Thursday, 14 June 2018

Sticking to the Plan

My little old mum was brought-up in an orphanage by a strict regime of nuns. It is of little surprise then to find that when she left them, aged 17, she had little knowledge of the world and its ways.    Undaunted, she memorised every saying, or proverb, she came across and used them as a knowledge base. Typically, "Liars should have good memories", "A leopard can't change its spots", "Proof of the pudding is in the eating," and so on.
   What is a surprise, is to find she also had a repertoire of Music Hall (Vaudeville) songs, some of which were quite risque. 

The reason I tell you all this is because today I found myself singing one of her favourites. I'm not sure what my non-British friends call things, but in the song, papering, is a term meaning sticking wallpaper to the wall with paste (glue). The song was written in 1910. Here is the chorus:




When Father papered the parlour
You couldn't see him for paste
Dabbing it here! dabbing it there!
Paste and paper everywhere
Mother was stuck to the ceiling
The children stuck to the floor
I never knew a blooming family
So stuck up before.

Today I resumed my unhappy relationship with Epoxy Resin and fibreglass cloth!
                          When Father papered the parlour

The coat of epoxy resin I gave the boat a few days ago was to seal the wood, rather than as a finish. Today I began to lay down the fibreglass. I began with a ten inch wide strip to cover the hog.



I then mixed up pots of epoxy resin and spreads them over the cloth as you can see below.

When Father papered the parlour
You couldn't see him for paste


As you can see, the fibreglass becomes transparent, and doesn't conceal the hog . Unfortunately, it wasn't as simple as that: strands of spaghetti like glass came off the fibreglass strip and had to be picked off ... bubbles kept appearing ... epoxy resin dripped where I didn't want it ... rubber gloves were constantly replaced. 

When Father papered the parlour
You couldn't see him for paste
Dabbing it here! dabbing it there!
Paste and paper everywhere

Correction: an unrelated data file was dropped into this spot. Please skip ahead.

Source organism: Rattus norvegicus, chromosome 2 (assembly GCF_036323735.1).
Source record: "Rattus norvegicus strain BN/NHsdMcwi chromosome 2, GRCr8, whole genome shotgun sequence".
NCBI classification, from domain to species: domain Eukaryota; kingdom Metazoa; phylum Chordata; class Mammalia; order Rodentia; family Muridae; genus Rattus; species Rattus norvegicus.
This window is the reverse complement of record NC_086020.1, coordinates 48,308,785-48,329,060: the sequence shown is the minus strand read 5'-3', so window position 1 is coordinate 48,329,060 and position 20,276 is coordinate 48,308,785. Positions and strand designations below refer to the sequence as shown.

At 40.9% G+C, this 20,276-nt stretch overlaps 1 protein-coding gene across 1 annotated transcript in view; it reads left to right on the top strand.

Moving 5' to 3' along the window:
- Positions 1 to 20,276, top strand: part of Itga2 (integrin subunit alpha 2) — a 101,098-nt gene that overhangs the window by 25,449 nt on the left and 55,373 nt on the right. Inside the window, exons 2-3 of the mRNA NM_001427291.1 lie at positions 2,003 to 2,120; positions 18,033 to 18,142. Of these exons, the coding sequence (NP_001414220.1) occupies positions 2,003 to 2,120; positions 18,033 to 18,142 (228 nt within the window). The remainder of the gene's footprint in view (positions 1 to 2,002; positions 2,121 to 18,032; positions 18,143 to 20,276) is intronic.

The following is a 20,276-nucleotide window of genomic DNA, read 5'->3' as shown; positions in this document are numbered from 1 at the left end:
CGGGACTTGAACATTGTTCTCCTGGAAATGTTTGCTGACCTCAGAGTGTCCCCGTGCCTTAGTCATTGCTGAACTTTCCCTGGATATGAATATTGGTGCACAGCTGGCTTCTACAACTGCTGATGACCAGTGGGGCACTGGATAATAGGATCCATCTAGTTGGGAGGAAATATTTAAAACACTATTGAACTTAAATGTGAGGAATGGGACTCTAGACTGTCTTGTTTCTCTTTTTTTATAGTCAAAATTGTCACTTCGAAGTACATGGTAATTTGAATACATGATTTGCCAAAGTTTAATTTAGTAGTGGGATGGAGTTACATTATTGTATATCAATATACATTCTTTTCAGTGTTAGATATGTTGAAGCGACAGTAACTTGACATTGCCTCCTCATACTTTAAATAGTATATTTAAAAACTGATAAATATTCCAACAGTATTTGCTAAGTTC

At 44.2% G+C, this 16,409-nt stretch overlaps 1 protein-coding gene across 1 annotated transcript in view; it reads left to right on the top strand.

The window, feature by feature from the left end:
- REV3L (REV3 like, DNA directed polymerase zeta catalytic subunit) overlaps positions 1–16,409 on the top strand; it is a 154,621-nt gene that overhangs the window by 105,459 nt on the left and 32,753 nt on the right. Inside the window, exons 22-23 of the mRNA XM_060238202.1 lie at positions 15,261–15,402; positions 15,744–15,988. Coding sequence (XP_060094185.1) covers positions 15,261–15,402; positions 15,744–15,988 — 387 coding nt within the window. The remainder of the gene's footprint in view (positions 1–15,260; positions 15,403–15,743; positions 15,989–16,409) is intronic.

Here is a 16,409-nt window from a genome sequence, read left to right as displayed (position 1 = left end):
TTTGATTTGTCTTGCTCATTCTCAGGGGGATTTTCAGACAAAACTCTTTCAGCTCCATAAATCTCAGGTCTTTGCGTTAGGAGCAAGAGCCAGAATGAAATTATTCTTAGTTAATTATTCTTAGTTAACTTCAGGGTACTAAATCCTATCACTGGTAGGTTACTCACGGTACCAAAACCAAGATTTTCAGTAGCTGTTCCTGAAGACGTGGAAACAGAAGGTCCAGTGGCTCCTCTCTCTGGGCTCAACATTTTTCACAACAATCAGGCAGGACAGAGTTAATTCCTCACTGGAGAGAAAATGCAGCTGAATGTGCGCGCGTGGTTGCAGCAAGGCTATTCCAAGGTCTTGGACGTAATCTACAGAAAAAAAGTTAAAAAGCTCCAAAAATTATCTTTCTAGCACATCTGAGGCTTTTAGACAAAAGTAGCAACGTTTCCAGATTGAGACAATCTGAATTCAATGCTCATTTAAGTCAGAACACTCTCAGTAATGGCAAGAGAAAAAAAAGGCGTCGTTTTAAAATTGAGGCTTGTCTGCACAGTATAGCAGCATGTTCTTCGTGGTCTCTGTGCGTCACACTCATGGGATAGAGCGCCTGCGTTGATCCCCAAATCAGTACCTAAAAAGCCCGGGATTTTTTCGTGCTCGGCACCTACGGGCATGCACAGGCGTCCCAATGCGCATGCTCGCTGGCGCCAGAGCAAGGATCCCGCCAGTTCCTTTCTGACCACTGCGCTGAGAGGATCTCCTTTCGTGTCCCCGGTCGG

Finally, I finished. It was then that I felt the pain in my knee and found that I had glued my knee to my jeans. Then I found my pocket knife glued to a pencil, and both stuck to the inside of my pocket! All that for a ten inch wide strip..........
                                          .......and.......
                                                               ..... I have the whole of the inside of the boat to fibreglass yet!

When Father papered the parlour
You couldn't see him for paste
Dabbing it here! dabbing it there!
Paste and paper everywhere
Mother was stuck to the ceiling
The children stuck to the floor

Now some might suggest, as my wife did, that I should forget fibreglass and simply paint the inside of the boat. Tempting as that is, life is never that simple. I'll explain:

You may remember that the boat comprises about 150 narrow planks.


These planks get glued together:

  
This is a modern technique I am using ... for the last time! The wood is Western Red Cedar, which is a wonderful straight grained timber to work with, but, it doesn't do well in water and isn't that strong. However, if you sheath the planking in fibreglass and epoxy resin - inside and out - then the Cedar never gets touched by water and the alloy of Cedar, fibreglass and epoxy are as strong as steel! 


To remind you, here is the outside when I fibreglass/epoxy resin'd it:

Fibreglass Cloth Before Epoxy Resin Was Applied

Fibreglass Cloth After Epoxy Resin Applied

All I can do is ....stick to ... the plan!

5 comments:

  1. This is funny, John.... sorry! :) Good luck With the plan!

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    Replies
    1. It drives me mad, Judy ... I tried your spatter technique with the glue. :)

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  2. At least you're only emotionally attached to the boat, not glued...
    Lynne

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  3. The boat has no choice, it's stuck with me, Lynne

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